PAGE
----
A Mucous Cyst is a firm, fluid-filled cyst (a type of ganglion cyst) near the end of the finger usually just below the fingernail. These cysts are generally associated with arthritis in the joint closest to the fingertip.
Symptoms of a Mucous Cyst:
An early sign of a mucus cyst may be grooving of the fingernail resulting from pressure of the cyst pressing on the nail bed. The cyst eventually protrudes and becomes evident under the skin.
Causes of a Mucous Cyst:
A diagnosis of mucus cyst is made by examining the finger. An X-ray may be taken in order to determine the extent of arthritis present.
Treatment of a mucous cyst is surgical removal. Patients are strongly discouraged from trying to rupture or aspirate cysts themselves because of the risk of infection. If the cyst becomes unsightly or painful, surgical removal of it and any bony spurs that may be associated with it will be recommended. Occasionally these cysts rupture and drain a clear, jelly-like fluid. Rupture of the cyst may progress to an infection that can spread to the joint and should be treated immediately.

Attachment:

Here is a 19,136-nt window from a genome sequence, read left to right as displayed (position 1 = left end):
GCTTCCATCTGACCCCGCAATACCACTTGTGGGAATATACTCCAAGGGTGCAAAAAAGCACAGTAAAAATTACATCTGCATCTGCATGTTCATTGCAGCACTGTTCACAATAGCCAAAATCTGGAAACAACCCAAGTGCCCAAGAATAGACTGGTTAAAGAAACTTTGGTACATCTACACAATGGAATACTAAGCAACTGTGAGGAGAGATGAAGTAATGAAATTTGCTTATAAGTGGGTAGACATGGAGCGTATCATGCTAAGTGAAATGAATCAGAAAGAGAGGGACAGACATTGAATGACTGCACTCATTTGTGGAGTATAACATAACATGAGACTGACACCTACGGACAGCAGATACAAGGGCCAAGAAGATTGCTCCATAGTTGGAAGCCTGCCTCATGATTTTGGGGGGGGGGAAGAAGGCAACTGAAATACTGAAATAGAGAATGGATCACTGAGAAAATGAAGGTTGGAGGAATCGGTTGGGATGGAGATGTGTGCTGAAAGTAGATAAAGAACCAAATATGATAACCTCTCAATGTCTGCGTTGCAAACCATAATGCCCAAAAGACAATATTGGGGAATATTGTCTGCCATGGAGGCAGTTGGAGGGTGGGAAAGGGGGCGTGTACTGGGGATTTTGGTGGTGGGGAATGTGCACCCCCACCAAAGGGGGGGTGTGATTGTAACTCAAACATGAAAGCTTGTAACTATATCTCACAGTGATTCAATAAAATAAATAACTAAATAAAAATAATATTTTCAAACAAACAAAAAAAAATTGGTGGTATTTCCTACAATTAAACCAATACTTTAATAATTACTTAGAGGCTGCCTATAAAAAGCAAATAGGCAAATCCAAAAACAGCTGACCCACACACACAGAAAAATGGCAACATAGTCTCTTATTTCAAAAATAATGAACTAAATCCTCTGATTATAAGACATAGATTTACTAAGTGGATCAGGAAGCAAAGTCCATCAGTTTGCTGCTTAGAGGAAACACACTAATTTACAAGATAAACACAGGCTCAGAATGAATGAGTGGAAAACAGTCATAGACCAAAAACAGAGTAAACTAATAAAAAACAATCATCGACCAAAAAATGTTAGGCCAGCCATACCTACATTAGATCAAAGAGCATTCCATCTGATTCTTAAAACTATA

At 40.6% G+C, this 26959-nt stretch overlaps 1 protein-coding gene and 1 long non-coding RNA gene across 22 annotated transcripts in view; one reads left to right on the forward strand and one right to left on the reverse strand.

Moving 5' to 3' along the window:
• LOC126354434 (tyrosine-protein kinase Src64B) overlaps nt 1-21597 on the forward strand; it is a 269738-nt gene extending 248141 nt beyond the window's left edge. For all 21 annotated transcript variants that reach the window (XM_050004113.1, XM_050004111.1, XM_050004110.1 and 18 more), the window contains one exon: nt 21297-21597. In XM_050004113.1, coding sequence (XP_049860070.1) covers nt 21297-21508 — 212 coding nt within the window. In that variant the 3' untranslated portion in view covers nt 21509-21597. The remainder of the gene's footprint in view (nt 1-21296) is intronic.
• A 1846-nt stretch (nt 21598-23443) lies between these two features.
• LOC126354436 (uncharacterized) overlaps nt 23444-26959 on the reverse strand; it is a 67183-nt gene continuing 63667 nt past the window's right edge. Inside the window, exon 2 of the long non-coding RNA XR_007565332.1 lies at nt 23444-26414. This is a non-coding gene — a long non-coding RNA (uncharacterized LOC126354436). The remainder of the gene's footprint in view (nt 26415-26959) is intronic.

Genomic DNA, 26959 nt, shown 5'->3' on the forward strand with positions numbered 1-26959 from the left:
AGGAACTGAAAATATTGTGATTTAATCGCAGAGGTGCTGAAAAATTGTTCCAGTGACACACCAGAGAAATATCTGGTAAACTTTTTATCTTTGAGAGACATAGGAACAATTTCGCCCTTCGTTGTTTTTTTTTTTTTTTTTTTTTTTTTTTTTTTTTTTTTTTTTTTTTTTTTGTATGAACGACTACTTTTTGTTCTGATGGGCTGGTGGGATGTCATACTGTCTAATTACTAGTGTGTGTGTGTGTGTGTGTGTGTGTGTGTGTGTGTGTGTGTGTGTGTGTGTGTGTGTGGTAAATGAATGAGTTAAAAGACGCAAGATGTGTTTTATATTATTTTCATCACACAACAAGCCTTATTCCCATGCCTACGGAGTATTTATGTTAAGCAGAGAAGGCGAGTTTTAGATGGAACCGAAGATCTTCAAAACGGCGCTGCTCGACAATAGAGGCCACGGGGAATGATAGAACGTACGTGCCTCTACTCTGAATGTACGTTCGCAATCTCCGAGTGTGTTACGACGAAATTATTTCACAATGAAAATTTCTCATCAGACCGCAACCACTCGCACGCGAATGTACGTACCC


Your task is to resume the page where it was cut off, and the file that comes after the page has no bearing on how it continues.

While rare, and depending on the extent of tendon involvement, a small pin may be placed through the fingertip at the time of surgery in order to stabilize the joint as it heals. This is indicated in less than 10 percent of patients. The pin remains for four to six weeks and is then removed in the office. There may be some stiffness in the joint following surgery and rehabilitative exercises may be indicated.
Surgery is performed as an outpatient procedure. Occasionally, despite surgical removal, a mucous cyst can recur.